‘Firefall’ phenomenon wows visitors to Yosemite’s El Capitan
YOSEMITE NATIONAL PARK, Calif. — California’s Yosemite National Park is again wowing visitors and photographers with its annual “firefall.”
Every February for a few days, the setting sun illuminates Horsetail Fall to make it glow like a cascade of molten lava.
The natural wonder draws scores of people to Yosemite Valley for a spot near the waterfall, which flows down the granite face of the park’s famed rock formation, El Capitan.
FIREFALL: In Yosemite National Park, water rushing down the face of famous Horsetail Falls has resembled a flow of lava this week — the "firefall" is a brief phenomenon that lasts for about five minutes right at sunset, only in winter, awing visitors https://t.co/zJQkCcqJlL pic.twitter.com/6zgqD8dS1t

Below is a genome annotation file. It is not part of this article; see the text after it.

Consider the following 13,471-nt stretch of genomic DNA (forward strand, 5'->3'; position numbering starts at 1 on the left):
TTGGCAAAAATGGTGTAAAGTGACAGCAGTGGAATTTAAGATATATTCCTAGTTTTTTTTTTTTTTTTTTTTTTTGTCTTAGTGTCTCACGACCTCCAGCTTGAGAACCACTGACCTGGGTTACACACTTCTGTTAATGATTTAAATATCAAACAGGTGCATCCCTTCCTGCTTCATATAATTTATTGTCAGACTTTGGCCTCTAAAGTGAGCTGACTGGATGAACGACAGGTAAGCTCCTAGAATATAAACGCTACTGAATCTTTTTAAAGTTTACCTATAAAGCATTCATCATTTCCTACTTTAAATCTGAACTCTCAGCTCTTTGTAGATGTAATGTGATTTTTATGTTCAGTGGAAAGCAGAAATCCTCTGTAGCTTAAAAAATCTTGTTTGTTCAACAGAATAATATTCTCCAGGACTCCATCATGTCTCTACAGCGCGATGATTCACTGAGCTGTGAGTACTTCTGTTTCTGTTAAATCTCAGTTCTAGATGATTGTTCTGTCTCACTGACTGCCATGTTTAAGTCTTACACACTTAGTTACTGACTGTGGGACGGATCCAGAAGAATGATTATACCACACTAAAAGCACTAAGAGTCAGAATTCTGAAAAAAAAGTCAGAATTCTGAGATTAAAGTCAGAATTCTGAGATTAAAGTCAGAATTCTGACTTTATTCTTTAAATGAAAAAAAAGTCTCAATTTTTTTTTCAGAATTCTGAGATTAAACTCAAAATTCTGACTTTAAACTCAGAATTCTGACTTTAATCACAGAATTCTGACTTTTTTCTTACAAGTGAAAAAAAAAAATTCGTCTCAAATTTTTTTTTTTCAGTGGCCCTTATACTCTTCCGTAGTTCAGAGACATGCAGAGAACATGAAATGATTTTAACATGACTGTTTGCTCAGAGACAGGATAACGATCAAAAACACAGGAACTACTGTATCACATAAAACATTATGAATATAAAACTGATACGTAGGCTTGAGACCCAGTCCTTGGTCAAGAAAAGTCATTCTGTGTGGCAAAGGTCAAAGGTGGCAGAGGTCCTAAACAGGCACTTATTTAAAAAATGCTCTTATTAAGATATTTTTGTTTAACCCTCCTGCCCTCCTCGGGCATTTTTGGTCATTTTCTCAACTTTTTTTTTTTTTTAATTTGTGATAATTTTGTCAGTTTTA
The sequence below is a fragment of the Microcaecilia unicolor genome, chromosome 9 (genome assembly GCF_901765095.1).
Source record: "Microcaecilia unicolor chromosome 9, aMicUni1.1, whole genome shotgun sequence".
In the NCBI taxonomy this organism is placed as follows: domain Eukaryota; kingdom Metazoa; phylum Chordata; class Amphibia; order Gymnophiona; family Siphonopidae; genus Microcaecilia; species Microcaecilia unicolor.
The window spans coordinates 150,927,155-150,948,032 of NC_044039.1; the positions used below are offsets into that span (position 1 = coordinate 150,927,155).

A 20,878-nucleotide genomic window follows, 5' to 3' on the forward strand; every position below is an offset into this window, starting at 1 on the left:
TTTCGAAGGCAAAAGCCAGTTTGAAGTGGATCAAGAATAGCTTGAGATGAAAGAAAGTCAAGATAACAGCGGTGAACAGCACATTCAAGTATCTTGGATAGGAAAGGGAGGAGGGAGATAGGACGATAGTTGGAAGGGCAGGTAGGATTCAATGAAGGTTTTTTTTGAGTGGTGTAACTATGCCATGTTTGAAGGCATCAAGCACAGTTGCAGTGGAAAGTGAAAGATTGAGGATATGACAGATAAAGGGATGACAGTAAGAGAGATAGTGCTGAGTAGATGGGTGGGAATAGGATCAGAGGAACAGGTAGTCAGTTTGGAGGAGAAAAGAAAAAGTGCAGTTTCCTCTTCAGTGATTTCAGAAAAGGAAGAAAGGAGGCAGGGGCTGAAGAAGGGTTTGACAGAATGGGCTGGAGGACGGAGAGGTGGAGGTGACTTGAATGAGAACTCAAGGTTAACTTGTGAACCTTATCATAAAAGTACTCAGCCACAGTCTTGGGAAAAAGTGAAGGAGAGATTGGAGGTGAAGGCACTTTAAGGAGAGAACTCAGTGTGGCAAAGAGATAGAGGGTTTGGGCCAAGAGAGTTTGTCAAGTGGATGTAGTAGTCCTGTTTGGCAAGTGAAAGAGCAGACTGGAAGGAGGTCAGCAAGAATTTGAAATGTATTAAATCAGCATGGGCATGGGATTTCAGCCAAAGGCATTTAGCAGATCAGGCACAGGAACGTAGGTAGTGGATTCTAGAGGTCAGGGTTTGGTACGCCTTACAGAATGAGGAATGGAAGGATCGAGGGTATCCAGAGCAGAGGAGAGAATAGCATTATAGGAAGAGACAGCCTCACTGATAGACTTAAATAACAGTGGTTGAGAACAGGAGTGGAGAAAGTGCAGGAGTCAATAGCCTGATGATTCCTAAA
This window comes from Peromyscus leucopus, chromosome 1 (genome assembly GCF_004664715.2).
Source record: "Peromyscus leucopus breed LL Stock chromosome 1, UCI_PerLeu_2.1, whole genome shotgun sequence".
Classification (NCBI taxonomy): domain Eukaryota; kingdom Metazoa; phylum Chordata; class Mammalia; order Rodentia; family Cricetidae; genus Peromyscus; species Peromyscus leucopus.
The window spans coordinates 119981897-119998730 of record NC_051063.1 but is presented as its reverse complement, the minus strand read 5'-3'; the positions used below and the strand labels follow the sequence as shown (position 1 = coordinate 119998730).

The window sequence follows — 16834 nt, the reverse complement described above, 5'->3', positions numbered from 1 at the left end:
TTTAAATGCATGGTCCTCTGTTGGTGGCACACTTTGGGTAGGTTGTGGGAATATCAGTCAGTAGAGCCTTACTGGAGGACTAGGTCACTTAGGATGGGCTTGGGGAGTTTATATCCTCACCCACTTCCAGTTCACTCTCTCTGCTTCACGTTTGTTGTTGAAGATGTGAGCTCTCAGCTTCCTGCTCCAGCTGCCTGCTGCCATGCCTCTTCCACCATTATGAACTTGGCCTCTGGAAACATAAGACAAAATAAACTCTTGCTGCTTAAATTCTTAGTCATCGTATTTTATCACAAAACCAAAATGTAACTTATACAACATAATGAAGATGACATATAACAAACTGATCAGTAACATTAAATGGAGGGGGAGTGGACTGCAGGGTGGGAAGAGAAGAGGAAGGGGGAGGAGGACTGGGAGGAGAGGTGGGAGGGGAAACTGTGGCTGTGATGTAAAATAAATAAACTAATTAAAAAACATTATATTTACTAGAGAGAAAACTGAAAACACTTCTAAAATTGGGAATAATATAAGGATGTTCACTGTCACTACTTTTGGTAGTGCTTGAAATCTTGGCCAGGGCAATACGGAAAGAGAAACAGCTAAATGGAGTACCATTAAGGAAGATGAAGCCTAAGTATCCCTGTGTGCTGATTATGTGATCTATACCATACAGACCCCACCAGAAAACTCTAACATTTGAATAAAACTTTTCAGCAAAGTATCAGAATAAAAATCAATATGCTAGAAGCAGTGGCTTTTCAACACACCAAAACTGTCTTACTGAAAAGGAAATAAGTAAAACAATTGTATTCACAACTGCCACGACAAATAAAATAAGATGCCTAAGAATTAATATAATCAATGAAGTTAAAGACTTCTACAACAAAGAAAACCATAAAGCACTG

— CBS Evening News (@CBSEveningNews) February 20, 2019
Horsetail Fall only flows in the winter or spring, when there is enough rain and snow. In February, the sun lights up the fall for only about two minutes at dusk.
The best views are east of El Capitan along the main roads into and out of Yosemite Valley.
Park officials say the natural phenomenon is expected to last through the weekend.